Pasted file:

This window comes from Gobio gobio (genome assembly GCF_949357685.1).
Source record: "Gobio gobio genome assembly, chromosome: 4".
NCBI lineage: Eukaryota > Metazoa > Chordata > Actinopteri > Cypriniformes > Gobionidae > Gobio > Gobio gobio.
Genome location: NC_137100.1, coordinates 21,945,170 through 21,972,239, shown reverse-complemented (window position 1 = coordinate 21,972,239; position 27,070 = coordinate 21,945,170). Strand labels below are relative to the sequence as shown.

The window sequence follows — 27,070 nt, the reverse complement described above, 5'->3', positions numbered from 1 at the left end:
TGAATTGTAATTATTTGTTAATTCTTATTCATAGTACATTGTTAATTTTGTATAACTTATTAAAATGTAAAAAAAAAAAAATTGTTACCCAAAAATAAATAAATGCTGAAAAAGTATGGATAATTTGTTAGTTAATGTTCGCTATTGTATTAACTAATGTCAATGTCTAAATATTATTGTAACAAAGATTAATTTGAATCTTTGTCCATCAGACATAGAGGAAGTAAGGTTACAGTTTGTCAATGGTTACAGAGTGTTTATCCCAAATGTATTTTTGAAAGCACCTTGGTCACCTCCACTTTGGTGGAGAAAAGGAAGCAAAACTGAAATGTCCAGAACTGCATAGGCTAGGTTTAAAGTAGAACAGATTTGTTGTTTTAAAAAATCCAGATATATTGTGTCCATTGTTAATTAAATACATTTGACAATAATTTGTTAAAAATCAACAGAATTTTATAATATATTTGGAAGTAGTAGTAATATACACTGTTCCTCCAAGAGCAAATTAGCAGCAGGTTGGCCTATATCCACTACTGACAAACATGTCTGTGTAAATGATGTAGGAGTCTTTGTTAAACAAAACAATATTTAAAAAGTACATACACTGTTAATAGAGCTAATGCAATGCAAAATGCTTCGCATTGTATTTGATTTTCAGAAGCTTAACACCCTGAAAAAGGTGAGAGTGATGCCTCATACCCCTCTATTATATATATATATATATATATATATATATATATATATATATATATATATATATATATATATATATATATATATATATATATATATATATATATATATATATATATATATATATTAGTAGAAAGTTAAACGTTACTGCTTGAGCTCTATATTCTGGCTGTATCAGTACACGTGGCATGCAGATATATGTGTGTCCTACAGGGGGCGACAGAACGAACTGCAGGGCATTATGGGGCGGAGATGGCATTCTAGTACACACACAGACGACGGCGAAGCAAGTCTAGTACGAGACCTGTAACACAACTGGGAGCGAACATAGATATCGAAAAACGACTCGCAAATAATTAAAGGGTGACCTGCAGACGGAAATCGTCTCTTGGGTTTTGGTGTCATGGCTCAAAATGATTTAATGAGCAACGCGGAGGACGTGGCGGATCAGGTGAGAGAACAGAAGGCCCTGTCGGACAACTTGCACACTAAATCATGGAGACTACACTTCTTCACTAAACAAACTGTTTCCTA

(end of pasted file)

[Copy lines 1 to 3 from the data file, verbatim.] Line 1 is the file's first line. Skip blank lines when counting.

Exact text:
This window comes from Gobio gobio (genome assembly GCF_949357685.1).
Source record: "Gobio gobio genome assembly, chromosome: 4".
NCBI lineage: Eukaryota > Metazoa > Chordata > Actinopteri > Cypriniformes > Gobionidae > Gobio > Gobio gobio.